It is interesting that many of the citrullinated proteins identified in inflamed CIA joint tissue and EAE brain tissue (Tables and ) are either structural proteins or enzymes involved in common cellular metabolic pathways. The originally described citrullinated proteins were structural proteins and included fibrinogen, vimentin, keratin, filaggrin and MBP. Citrullination is known to alter the structural properties of keratin and MBP, and thus citrullination may play an important role in modulating the structural properties of such proteins [4
]. In our study, immunoblotting and mass spectrometry analysis identified citrullinated tropomyosin 1a and actin in CIA joint tissue, as well as citrullinated tubulin b 2c in EAE brain tissue. To this end, perhaps other structural proteins become accessible to and substrates of PAD in inflamed tissues, such as the joints in CIA and RA, and the myelin sheath in EAE and MS.
The observation of multiple citrullinated metabolic enzymes in inflamed CIA joint and EAE brain tissue is intriguing. Citrullinated enzymes identified included ATP synthase b chain in CIA joint tissue, as well as citrullinated ATP synthase, tyrosine 3 monooxygenase, maltate dehydrogenase, glyceraldehyde-3-phosphate dehydrogenase, phosphoglycerate kinase I and others in EAE brain tissue. Mathis and Benoist demonstrated that autoantibodies targeting the ubiquitously expressed glycolytic enzyme GPI mediate inflammatory arthritis in the K/BxN model [33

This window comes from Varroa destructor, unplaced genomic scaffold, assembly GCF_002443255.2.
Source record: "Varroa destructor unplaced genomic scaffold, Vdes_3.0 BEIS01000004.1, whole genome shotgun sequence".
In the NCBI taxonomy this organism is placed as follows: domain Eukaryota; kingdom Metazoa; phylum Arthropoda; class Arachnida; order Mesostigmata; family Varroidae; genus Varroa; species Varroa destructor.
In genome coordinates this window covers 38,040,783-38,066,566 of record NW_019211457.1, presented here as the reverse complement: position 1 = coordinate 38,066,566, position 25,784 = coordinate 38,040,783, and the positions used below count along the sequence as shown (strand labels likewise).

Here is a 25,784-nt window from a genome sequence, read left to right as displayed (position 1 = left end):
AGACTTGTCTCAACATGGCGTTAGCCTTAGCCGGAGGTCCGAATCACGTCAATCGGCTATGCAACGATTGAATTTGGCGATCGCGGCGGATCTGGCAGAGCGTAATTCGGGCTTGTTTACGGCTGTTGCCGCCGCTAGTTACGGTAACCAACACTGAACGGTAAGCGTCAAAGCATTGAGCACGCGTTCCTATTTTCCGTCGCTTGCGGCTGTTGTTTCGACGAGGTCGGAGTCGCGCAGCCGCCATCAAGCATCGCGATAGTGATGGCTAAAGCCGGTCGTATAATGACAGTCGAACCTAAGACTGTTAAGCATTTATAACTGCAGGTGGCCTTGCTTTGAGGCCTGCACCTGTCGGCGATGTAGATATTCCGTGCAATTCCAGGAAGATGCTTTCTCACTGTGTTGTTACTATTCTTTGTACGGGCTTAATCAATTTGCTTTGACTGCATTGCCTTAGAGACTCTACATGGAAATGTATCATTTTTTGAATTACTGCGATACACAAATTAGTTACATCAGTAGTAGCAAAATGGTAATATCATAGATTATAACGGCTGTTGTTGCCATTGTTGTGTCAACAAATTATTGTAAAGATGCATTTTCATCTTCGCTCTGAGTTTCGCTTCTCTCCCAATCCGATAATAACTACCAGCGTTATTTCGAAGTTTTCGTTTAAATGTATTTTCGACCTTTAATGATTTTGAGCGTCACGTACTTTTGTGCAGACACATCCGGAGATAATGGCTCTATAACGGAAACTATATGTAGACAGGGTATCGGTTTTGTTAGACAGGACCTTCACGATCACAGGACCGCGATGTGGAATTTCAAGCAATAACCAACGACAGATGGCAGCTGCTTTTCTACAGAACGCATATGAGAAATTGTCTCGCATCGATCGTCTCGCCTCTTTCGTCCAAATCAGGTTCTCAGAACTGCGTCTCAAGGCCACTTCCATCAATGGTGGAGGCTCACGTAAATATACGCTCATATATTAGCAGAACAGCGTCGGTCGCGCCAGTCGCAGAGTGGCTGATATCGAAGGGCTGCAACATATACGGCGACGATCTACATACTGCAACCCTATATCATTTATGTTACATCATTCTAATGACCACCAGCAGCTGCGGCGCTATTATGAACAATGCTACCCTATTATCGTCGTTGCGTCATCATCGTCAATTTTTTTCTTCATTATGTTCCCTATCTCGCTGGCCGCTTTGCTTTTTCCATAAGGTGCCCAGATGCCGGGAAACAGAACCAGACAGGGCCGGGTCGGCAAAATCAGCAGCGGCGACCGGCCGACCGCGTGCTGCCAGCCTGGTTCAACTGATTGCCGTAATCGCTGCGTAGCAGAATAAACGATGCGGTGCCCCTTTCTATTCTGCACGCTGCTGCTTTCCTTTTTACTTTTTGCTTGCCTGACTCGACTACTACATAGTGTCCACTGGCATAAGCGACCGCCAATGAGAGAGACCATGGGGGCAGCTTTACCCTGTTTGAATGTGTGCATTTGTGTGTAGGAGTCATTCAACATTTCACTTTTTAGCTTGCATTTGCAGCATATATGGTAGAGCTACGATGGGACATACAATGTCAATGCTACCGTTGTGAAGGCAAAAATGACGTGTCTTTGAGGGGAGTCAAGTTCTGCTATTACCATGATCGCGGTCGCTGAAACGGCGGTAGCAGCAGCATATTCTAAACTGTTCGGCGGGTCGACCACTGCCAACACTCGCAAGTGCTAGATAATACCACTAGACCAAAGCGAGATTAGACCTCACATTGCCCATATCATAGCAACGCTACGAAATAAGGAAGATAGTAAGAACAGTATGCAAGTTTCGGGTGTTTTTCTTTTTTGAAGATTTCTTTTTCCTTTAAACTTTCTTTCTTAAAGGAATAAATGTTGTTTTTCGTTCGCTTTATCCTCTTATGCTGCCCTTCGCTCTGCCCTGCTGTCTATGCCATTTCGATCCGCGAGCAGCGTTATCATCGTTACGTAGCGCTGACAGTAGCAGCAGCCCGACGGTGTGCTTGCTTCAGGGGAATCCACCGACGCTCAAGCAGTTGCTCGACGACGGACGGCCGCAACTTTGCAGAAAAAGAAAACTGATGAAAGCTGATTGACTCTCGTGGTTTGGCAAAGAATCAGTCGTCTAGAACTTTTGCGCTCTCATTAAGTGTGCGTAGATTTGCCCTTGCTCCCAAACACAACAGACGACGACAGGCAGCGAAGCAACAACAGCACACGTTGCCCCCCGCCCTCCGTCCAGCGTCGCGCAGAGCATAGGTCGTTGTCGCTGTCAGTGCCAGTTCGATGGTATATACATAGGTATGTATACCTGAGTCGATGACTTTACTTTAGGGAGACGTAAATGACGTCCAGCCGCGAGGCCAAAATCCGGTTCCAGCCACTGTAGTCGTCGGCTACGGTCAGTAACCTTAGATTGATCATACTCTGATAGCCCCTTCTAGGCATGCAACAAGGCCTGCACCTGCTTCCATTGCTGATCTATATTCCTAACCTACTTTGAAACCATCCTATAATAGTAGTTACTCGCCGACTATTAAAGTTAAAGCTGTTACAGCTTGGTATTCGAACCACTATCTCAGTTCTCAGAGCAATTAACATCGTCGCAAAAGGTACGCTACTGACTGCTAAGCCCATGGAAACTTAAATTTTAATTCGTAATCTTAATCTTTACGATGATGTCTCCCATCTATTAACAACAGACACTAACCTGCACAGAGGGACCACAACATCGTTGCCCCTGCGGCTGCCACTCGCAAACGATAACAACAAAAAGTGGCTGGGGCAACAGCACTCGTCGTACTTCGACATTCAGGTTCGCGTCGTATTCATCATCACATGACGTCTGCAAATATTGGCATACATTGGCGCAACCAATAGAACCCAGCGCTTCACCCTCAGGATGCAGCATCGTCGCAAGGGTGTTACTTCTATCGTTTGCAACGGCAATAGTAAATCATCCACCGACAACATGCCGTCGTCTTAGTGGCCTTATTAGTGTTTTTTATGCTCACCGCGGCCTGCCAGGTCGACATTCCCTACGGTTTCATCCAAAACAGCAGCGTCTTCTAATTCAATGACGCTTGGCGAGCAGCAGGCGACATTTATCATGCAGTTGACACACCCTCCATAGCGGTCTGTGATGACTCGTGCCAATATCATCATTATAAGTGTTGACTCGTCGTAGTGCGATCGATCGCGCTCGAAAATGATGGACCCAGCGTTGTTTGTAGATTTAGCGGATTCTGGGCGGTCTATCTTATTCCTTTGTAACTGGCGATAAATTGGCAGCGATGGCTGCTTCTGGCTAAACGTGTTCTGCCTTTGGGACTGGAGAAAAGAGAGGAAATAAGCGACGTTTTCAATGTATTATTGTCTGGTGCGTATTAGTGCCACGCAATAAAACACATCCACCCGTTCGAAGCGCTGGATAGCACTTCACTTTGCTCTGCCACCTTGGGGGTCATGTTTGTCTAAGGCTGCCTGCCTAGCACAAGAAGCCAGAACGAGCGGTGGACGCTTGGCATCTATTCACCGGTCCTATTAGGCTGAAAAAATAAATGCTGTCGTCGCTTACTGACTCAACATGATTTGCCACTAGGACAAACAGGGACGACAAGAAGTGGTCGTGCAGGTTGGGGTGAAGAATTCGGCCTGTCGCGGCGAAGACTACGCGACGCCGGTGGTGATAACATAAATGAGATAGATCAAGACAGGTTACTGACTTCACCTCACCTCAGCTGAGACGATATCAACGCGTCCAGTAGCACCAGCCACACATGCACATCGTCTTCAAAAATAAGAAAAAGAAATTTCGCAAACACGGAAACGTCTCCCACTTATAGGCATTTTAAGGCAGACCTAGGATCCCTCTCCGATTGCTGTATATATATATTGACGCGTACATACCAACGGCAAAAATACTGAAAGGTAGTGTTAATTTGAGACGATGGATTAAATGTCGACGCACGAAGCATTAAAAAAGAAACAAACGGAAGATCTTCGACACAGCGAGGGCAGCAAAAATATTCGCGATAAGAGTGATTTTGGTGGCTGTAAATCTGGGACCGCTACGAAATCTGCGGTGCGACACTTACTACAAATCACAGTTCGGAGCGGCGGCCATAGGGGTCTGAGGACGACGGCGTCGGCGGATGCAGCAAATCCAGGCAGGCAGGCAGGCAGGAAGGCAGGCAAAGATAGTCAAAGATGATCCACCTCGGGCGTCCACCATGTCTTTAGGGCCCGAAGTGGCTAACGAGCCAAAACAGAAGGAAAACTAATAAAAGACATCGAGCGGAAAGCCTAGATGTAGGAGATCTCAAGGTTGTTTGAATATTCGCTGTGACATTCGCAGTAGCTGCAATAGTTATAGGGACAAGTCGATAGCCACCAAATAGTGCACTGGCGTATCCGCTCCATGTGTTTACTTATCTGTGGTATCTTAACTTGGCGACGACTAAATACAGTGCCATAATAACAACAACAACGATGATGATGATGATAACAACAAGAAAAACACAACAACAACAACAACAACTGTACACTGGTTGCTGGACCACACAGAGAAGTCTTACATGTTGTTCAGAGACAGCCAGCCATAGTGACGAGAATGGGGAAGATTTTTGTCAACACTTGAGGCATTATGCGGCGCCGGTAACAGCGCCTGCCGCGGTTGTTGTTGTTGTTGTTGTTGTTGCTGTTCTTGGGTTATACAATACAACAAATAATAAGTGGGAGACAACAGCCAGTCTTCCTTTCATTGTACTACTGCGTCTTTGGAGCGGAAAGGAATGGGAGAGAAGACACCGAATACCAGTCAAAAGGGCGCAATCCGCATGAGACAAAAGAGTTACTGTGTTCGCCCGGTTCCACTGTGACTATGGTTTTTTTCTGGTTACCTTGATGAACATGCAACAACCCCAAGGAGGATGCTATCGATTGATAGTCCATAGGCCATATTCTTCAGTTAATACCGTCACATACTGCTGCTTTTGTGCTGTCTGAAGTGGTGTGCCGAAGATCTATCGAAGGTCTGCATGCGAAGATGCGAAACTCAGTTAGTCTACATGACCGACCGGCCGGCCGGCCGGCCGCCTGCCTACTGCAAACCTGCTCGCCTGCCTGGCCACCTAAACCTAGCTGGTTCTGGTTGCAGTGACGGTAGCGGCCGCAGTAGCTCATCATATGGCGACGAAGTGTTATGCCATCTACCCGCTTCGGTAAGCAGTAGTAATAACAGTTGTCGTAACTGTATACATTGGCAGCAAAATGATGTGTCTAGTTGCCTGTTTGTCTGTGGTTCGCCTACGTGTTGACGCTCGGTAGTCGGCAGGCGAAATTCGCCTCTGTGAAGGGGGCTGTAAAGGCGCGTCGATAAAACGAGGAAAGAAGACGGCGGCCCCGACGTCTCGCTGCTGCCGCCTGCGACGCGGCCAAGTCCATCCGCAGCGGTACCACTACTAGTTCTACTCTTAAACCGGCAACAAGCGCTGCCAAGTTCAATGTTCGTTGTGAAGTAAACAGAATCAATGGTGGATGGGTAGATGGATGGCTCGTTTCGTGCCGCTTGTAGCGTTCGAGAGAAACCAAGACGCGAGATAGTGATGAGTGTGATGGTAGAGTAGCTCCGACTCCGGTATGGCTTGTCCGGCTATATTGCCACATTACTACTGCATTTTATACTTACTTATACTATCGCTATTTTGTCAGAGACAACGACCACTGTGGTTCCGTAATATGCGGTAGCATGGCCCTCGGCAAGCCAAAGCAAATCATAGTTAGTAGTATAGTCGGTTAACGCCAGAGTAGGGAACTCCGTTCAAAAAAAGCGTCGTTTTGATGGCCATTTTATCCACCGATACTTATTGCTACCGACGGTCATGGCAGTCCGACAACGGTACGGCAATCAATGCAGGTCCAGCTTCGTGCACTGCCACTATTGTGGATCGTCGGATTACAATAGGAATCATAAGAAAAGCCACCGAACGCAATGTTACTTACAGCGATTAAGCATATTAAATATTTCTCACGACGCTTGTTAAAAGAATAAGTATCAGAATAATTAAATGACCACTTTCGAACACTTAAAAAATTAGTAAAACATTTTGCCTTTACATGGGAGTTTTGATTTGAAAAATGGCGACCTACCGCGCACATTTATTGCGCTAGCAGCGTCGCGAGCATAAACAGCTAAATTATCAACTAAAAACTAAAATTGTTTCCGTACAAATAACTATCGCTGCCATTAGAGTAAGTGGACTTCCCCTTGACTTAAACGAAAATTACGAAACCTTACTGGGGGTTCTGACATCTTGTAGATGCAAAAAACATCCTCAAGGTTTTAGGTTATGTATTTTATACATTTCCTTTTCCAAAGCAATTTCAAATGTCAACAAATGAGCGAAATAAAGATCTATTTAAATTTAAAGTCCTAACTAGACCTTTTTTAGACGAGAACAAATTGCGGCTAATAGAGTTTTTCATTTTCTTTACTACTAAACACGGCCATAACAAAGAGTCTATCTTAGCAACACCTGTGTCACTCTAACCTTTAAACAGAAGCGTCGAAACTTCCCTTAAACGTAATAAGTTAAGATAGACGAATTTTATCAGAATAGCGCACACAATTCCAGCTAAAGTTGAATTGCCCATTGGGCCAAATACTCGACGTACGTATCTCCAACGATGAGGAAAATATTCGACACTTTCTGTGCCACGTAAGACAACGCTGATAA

]. Based on this observation, citrullination of metabolic enzymes could result in such enzymes becoming targets of the ACPA response, and perhaps such responses could result in the formation of immune complexes that would contribute to inflammatory arthritis based on mechanisms analogous to those described by Mathis and Benoist for anti-GPI antibodies. To date, these enzymes have not been described as candidate autoantigens in RA or MS, and their potential role in human disease is unclear.
The synovial and myelin microarrays contained predominantly mouse and/or human versions of the proteins and peptides, depending on their availability from commercial sources, collaborators or the sequence originally used to synthesise peptides (see Additional files 1